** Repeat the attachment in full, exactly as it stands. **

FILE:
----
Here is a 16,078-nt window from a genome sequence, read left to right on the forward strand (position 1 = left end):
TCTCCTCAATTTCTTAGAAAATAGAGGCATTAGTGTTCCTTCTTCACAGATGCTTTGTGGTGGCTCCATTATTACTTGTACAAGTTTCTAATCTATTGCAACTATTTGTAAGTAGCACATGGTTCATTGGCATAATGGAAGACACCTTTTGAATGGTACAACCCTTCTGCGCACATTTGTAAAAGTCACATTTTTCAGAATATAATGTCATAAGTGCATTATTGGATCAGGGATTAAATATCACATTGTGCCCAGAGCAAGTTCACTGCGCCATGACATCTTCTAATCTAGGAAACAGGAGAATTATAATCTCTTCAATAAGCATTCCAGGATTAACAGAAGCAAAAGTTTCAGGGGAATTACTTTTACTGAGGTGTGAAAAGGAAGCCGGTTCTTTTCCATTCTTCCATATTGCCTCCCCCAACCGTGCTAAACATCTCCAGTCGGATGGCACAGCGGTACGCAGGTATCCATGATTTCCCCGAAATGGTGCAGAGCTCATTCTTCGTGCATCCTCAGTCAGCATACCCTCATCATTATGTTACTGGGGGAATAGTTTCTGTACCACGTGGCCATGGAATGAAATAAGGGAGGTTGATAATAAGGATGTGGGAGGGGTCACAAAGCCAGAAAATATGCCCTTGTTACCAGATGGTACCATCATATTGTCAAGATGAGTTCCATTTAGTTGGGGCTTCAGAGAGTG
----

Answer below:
Here is a 16,078-nt window from a genome sequence, read left to right on the forward strand (position 1 = left end):
TCTCCTCAATTTCTTAGAAAATAGAGGCATTAGTGTTCCTTCTTCACAGATGCTTTGTGGTGGCTCCATTATTACTTGTACAAGTTTCTAATCTATTGCAACTATTTGTAAGTAGCACATGGTTCATTGGCATAATGGAAGACACCTTTTGAATGGTACAACCCTTCTGCGCACATTTGTAAAAGTCACATTTTTCAGAATATAATGTCATAAGTGCATTATTGGATCAGGGATTAAATATCACATTGTGCCCAGAGCAAGTTCACTGCGCCATGACATCTTCTAATCTAGGAAACAGGAGAATTATAATCTCTTCAATAAGCATTCCAGGATTAACAGAAGCAAAAGTTTCAGGGGAATTACTTTTACTGAGGTGTGAAAAGGAAGCCGGTTCTTTTCCATTCTTCCATATTGCCTCCCCCAACCGTGCTAAACATCTCCAGTCGGATGGCACAGCGGTACGCAGGTATCCATGATTTCCCCGAAATGGTGCAGAGCTCATTCTTCGTGCATCCTCAGTCAGCATACCCTCATCATTATGTTACTGGGGGAATAGTTTCTGTACCACGTGGCCATGGAATGAAATAAGGGAGGTTGATAATAAGGATGTGGGAGGGGTCACAAAGCCAGAAAATATGCCCTTGTTACCAGATGGTACCATCATATTGTCAAGATGAGTTCCATTTAGTTGGGGCTTCAGAGAGTG